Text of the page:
McGuinness: Vatican failed sex abuse victims

The Vatican has miserably failed the victims of child sex abuse within the Catholic Church, Martin McGuinness has claimed.

The Vatican has miserably failed the victims of child sex abuse within the Catholic Church, Martin McGuinness has claimed.

Amid continuing calls for Irish Primate Cardinal Seán Brady to resign over his involvement in a controversial Church probe that did not stop notorious paedophile priest Brendan Smyth’s reign of abuse, Stormont’s Deputy First Minister today shifted focus to Rome’s attitude to historic clerical sex crimes.

“The issue of Cardinal Brady’s position in all of this is important for a lot of people but of more importance to me is the attitude that pertains in the Vatican and I believe that the major failing that exists in the Catholic Church resides in the Vatican,” said the Sinn Féin politician.

Mr McGuinness hit out at how Rome had approached previous inquiries into abuse scandals and warned the Catholic authorities that if they failed to co-operate with a forthcoming investigation into institutional abuse in Northern Ireland they would be compelled to do so.

He also noted calls from Dublin Archbishop Diarmuid Martin for an independent inquiry specifically on the Smyth case. The sex attacker, who died in 1997, was able to continue to abuse children for almost two decades after concerns were first raised with the Church in the 1970s.

The Sinn Féin MP and MLA claimed recent attempts by the Vatican to censure progressive priests was an attempt to deflect attention from its failings on abuse.

Yesterday Cardinal Brady apologised to one of Smyth’s victims.

Brendan Boland was among those targeted by the predatory sex attacker in 1975.

But the primate said he had no intention of resigning, despite pressure from those who believe the then relatively junior cleric did not do enough once allegations about Smyth were raised with him.

Mr McGuinness has urged the cardinal to reflect on his position, but during Assembly question time he said he was more concerned with the attitude of the Vatican to sex abuse.

“What is of more importance (than Cardinal Brady’s future) is the attitude of the Catholic Church in the Vatican and how it has miserably failed the victims of child sex abuse,” he said.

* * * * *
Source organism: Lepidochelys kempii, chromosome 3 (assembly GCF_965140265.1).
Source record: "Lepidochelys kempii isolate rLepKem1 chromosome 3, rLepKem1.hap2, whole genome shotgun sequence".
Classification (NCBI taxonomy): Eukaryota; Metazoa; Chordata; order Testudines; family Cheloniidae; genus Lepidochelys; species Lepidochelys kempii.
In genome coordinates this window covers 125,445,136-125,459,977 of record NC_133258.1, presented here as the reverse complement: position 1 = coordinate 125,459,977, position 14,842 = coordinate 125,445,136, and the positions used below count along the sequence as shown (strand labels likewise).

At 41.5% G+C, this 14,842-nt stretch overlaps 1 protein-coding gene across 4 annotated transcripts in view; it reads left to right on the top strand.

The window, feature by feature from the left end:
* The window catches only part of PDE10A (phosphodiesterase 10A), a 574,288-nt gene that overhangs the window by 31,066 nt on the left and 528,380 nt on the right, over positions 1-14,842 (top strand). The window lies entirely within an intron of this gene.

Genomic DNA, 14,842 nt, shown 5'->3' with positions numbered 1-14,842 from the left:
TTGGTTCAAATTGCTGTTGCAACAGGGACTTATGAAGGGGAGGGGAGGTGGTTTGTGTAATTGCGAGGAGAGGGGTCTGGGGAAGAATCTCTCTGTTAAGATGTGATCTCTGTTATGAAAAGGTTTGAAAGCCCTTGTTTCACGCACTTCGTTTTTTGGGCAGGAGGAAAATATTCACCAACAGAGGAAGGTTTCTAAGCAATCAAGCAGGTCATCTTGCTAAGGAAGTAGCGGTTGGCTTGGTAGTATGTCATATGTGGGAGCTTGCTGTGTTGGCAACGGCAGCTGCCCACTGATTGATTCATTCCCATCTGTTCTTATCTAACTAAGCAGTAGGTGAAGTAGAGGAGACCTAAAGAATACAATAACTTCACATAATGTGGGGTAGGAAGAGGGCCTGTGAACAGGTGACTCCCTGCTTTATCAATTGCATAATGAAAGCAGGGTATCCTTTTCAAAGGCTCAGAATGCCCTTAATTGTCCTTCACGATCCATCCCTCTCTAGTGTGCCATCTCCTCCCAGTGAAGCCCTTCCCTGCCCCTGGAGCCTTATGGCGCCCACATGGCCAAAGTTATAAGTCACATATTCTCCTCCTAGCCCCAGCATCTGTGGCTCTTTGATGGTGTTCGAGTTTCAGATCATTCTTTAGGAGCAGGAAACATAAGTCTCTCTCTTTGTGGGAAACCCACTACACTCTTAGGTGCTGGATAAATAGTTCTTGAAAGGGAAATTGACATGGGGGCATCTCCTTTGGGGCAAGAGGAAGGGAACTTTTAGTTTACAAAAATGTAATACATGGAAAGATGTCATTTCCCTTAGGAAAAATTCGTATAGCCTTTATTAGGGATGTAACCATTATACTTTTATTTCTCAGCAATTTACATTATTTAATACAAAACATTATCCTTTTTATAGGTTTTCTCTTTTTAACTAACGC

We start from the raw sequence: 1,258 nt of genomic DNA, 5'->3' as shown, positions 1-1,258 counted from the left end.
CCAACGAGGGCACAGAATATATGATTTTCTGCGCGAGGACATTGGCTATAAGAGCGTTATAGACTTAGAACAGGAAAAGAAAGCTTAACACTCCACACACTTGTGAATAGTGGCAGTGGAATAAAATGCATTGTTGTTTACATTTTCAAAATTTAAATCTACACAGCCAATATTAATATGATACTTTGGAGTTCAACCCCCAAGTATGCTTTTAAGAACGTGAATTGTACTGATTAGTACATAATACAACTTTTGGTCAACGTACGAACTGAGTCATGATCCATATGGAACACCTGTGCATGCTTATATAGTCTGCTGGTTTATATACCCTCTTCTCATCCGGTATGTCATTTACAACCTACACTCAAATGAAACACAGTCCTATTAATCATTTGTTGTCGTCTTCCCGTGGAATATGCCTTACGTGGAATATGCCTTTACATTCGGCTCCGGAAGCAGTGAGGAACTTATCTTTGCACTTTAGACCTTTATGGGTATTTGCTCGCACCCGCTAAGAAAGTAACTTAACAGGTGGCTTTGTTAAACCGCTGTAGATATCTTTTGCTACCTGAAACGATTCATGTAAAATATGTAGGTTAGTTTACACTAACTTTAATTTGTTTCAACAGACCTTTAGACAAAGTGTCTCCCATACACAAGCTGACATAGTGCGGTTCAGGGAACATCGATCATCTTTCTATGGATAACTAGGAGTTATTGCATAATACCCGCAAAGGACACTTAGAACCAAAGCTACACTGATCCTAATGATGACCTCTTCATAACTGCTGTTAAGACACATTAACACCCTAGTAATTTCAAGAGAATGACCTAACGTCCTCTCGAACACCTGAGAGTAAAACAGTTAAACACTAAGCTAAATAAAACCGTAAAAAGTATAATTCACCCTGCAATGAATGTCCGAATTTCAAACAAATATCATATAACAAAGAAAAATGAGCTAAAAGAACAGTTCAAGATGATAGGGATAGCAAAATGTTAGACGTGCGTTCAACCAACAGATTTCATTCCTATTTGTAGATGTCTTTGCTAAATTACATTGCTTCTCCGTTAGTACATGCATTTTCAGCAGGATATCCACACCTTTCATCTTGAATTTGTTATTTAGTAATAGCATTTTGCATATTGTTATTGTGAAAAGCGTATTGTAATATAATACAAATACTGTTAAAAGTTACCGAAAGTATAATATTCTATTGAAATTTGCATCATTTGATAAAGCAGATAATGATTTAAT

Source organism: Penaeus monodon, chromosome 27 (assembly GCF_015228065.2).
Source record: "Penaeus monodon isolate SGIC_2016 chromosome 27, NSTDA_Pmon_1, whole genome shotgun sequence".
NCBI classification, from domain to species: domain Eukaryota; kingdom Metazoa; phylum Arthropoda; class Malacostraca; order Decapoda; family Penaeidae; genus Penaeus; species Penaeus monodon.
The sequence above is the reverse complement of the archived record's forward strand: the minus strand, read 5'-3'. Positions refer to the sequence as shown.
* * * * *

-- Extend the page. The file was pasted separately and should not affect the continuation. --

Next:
A BBC documentary last week uncovered revelations about the internal Church investigation into Smyth in 1975.

Cardinal Brady, then a 36-year-old priest, was involved in the interview with Mr Boland, then a teenage boy, when he outlined Smyth’s crimes and gave the names of other children who were at risk from the paedophile.

The cleric passed the allegations to his superiors but did not inform police or the children’s parents.

Dr Brady has said he now realised that the parents of children who were being abused by Smyth should have been told of the allegations.

Mr McGuinness, who said he was a practising Catholic who loved his church, expressed hope that the hierarchy would fully co-operate with the future inquiry into historic institutional abuse in the North.

But he warned: “In order to guard against anyone not fully co-operating with the inquiry we will ensure that the inquiry has full power to compel people and documents.”

Commenting on recent action taken by the Church to censure outspoken liberal clerics, among them the high-profile Co Fermanagh author and journalist Fr Brian D’Arcy, Mr McGuinness accused the Church of trying to silence progressive priests and deflect attention away from Church failings.

He said there had also been an effort to silence politicians.

“We have no intention whatsoever of being silenced,” he added.

Mr McGuinness said he had first-hand experience of the Vatican’s failings and recalled an encounter with a senior cleric in Rome when he attended the elevation ceremony of Cardinal Brady.

“I was speaking to a Monsignor who railed against the people of Boston who he said ran Cardinal Bernard Law out of Boston over his failure to confront child abuse in his diocese,” he said. “So I know where the problem resides.”

Addressing the Assembly, Mr McGuinness supported calls from Archbishop Martin, whom he described as a “colossus”, for an inquiry into the Smyth case.

“He is someone who understands absolutely what is going on and what is required to put it right and of course he has called for the establishment of a commission of inquiry north and south into the Father Brendan Smyth case to establish exactly what was the role of the churches and the bishops and indeed the statutory agencies, agencies like the Garda in the south and the RUC (Royal Ulster Constabulary) in the north.

“So that is something that we have to take on board because I think that the way in which the trail of destruction which it appears lasted from well before 1975 right through to the early 1990s raises all sorts of questions as to how this monster was handled by the Church.”

Mr McGuinness said he was particularly appalled that Smyth’s powers to take confession and mass were restored to him nine years after the 1975 probe.

“This was an absolutely atrocious, diabolical decision which undoubtedly left many, many more young people open to the prey of this serial and habitual rapist,” he said.

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